Avoiding Muni Defaults Set The Stage For An Infrastructure Crisis

Warning: Wonkish

When you stick your neck out and make prognostications about the future, sometimes you’re going to be wrong. I’m certainly no exception. But when it comes to really big misses, I think Meredith Whitney’s call for a monster blow-out of the Municipal Bond market is on top of the list.

BLOOMBERG: Meredith Whitney Loses Credibility As Muni Defaults Fall 60%

Meredith is a smart lady. That being the case, it’s worth looking into why she was so wrong. A report this weekend from the Bond Buyer provides a partial answer:

THE BOND BUYER: Long-Term Muni Bond Volume Slipped 32% To $295B From $433B

A 32% ($138B) YoY decline is a very big relative change. The drop in long-term financing was not offset by increases in short-term debt; that category fell by 7.4% ($5B).

The drop in total borrowings is almost exclusively a result of the 46% ($129B) in the “New Money” category. The drop in New Money debt issuance is a consequence of hundreds of cities and states collectively saying:

We’re in a pinch on revenues. Let’s not spend any money we don’t have to for the time being. We’re going to have put off the construction of the new (Sewer plant, overpass, water treatment facility, school, whatever). The last thing we want to do is go to the Muni market and borrow any more.

As a result of many individual decisions to defer infrastructure projects, the Munis have kicked the can down road. They have eliminated the current and future expenses related to these projects. With that, they have stabilised the trajectory of their debt growth and improved short-term cash liquidity (by having less ST debt). In the process, they have created a shortage of muni bonds (relative to expectations) in the market.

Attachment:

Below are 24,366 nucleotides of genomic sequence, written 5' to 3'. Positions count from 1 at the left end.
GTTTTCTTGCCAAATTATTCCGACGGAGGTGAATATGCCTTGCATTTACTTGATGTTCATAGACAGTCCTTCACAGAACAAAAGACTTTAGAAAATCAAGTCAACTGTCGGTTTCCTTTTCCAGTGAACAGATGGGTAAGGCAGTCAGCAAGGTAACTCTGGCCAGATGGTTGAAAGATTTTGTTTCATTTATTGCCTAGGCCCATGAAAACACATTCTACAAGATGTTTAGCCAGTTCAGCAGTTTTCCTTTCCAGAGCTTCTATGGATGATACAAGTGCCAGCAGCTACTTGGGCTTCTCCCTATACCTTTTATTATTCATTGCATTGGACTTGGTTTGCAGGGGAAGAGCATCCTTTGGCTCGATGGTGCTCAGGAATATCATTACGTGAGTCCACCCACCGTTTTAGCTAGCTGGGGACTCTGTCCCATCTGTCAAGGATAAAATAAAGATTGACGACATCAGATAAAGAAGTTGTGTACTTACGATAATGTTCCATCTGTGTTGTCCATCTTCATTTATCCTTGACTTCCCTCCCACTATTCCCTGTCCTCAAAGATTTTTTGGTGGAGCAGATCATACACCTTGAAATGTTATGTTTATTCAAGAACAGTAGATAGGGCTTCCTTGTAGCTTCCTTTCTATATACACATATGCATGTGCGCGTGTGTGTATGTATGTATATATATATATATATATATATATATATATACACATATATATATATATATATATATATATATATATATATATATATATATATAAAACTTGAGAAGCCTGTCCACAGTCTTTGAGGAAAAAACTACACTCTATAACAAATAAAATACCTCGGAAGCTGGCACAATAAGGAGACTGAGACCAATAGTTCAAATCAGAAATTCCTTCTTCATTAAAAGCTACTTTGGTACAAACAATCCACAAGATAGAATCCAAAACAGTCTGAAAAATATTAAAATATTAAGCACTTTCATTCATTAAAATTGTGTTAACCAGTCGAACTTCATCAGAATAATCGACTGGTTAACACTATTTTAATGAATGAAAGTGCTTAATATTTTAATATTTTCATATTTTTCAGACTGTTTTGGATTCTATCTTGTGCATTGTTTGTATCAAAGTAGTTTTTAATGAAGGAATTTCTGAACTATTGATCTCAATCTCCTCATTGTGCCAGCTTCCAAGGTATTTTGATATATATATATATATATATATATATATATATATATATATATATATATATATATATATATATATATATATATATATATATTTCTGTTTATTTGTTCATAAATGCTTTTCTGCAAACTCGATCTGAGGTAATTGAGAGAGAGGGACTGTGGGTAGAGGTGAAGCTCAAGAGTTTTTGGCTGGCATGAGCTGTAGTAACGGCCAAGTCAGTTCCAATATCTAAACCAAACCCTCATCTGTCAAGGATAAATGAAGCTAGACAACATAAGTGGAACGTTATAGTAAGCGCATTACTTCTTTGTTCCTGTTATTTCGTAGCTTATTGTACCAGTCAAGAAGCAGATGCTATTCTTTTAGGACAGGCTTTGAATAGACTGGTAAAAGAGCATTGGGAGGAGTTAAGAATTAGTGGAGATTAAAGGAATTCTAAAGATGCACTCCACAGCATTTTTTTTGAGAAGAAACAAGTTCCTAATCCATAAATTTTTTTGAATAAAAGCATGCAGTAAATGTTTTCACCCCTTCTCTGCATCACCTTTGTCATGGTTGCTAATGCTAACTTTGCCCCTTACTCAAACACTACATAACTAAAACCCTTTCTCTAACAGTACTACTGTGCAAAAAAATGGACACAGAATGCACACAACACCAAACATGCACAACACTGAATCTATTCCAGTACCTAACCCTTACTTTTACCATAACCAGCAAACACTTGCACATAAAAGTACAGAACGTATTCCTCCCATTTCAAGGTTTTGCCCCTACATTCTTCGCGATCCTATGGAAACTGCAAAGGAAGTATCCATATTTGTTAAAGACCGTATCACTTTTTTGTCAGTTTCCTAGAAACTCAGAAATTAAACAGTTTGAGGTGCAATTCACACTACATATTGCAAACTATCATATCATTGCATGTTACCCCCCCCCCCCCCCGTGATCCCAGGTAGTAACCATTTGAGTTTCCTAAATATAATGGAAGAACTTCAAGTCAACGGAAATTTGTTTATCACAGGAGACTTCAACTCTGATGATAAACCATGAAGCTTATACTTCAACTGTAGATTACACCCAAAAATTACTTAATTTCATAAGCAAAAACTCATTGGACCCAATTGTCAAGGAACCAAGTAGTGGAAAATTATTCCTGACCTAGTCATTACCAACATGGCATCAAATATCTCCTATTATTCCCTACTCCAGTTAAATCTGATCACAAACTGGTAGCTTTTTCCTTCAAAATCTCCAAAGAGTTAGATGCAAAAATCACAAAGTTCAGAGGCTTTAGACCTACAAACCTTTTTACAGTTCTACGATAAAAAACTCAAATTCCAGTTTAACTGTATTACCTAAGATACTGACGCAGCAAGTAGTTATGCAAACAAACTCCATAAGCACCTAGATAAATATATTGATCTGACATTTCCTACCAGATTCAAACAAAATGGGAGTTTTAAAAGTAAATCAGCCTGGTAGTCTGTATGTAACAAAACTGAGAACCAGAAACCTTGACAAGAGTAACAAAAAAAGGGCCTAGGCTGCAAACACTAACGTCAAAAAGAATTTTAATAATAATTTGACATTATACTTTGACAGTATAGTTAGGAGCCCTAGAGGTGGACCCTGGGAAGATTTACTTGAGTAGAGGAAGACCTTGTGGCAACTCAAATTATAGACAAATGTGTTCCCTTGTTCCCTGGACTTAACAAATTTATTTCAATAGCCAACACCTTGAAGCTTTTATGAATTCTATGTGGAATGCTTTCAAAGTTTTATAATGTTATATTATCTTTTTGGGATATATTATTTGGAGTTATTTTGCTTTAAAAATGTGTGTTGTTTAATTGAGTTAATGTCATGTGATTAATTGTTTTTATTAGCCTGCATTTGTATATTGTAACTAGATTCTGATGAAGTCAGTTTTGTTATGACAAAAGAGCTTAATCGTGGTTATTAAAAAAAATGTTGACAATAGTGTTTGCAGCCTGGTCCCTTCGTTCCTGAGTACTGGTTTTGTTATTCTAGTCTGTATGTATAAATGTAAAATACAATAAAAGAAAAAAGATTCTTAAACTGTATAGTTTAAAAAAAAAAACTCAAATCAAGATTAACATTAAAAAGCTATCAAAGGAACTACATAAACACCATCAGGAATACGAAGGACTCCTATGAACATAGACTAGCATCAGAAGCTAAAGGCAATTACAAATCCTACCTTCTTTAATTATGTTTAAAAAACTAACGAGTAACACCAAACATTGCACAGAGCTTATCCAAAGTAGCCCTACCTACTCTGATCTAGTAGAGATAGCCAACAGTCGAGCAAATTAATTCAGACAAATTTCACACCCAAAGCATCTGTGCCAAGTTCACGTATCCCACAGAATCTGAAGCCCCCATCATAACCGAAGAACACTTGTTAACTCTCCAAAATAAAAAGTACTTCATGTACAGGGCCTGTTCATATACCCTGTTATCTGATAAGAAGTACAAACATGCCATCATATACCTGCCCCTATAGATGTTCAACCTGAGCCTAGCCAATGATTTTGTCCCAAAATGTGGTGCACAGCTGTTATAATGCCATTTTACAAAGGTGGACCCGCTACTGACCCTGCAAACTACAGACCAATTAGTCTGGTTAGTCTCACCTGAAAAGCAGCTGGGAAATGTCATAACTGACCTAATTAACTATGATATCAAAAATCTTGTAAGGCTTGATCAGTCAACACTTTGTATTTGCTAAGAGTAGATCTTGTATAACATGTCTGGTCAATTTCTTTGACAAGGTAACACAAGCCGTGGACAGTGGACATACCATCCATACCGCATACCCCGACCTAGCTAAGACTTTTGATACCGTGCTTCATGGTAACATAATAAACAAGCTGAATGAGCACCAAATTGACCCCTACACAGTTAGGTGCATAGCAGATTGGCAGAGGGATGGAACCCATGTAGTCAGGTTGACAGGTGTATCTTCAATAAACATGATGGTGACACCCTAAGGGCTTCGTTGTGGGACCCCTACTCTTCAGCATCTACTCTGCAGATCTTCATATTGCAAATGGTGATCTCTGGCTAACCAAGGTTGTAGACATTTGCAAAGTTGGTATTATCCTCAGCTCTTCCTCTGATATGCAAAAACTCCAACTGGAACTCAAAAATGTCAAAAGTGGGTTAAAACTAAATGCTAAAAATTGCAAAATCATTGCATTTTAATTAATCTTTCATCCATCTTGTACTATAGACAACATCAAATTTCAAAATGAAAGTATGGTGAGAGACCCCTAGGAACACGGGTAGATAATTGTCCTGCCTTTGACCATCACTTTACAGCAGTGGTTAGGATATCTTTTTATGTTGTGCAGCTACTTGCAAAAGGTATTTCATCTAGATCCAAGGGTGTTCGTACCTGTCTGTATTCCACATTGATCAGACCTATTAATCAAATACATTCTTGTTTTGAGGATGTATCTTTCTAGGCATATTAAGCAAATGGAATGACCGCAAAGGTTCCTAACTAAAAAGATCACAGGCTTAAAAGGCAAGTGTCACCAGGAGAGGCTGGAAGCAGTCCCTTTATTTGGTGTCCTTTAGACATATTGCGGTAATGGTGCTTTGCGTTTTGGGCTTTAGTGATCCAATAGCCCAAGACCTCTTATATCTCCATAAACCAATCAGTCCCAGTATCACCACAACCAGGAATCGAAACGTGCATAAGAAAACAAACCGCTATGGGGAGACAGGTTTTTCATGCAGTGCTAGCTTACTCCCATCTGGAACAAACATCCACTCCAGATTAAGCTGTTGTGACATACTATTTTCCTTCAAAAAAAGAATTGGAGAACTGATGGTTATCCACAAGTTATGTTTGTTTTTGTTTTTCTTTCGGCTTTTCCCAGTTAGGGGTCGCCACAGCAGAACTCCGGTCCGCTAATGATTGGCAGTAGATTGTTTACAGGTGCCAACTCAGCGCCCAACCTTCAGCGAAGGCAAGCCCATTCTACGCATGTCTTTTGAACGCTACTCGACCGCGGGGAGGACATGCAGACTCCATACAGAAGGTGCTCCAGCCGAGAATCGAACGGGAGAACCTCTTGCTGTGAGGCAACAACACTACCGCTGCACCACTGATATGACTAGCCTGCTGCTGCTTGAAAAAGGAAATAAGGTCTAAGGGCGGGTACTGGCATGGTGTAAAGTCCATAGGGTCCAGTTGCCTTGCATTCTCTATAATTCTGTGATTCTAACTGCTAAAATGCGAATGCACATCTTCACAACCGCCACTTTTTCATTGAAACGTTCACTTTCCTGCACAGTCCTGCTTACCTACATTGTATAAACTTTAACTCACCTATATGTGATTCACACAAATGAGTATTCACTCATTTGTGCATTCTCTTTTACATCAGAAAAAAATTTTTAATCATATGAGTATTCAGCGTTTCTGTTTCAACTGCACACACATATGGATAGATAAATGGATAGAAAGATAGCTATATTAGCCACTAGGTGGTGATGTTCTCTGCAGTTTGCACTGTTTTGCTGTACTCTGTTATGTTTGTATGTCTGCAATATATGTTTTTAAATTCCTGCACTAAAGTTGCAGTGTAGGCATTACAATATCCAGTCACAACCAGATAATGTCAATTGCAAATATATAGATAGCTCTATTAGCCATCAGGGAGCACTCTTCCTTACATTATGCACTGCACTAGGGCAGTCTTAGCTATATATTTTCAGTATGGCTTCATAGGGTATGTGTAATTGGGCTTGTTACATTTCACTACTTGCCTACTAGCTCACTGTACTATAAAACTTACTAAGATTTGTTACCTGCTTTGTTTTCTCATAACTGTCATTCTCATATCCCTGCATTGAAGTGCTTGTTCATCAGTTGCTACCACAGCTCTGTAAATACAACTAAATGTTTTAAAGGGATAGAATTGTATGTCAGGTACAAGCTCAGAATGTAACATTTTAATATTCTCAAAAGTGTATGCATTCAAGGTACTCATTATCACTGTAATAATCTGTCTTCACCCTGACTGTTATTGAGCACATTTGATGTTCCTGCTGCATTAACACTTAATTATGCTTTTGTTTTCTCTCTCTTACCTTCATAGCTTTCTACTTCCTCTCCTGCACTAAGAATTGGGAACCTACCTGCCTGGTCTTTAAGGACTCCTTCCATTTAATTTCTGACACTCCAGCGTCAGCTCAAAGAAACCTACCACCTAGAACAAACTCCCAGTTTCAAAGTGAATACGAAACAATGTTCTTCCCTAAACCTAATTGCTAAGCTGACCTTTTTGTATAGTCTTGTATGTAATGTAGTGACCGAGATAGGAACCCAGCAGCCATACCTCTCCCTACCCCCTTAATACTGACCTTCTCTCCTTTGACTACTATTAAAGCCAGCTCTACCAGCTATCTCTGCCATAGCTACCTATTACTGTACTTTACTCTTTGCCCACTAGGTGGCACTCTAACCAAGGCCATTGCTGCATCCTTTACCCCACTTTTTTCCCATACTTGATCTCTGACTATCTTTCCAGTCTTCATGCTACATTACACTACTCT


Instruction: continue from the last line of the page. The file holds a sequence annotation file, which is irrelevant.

Thus, all may appear well in muni land. A successful re-balancing has taken place, for the time being. If the munis can continue to push off infrastructure projects, they will not suffer the fate that Ms. Whitney feared they might.

I said that the munis had “kicked the can down the road”. In this case, it’s quite a different form of can kicking. When the Federal government raises the debt ceiling, we all say, “They kicked the can”. But the munis are doing (pretty much) the exact opposite, so Can Kicking would appear to be an improper/unfair description of what is happening with Munis. I think it’s still valid, deferring infrastructure investments is another form of kicking.

Like most Kicking efforts, it will end badly sooner or later. I’m looking at a potential example as I write. One of NYC’s reservoirs is about a half mile away. A $60mm NYC/NYS funded construction plan was shelved a month ago. Could this become one of those examples where Kicking goes badly? Consider this daisy-chain.

The Croton Reservoir is part of a chain of reservoirs that provide water for NYC. It’s large (22 miles), but it’s small in comparisons to the big man-made lakes further upstate. Croton is important because it connects directly to those upstate reservoirs via an underground tunnel. That tunnel goes north, and then west. It is 1,000 feet deep where it meets the Hudson River.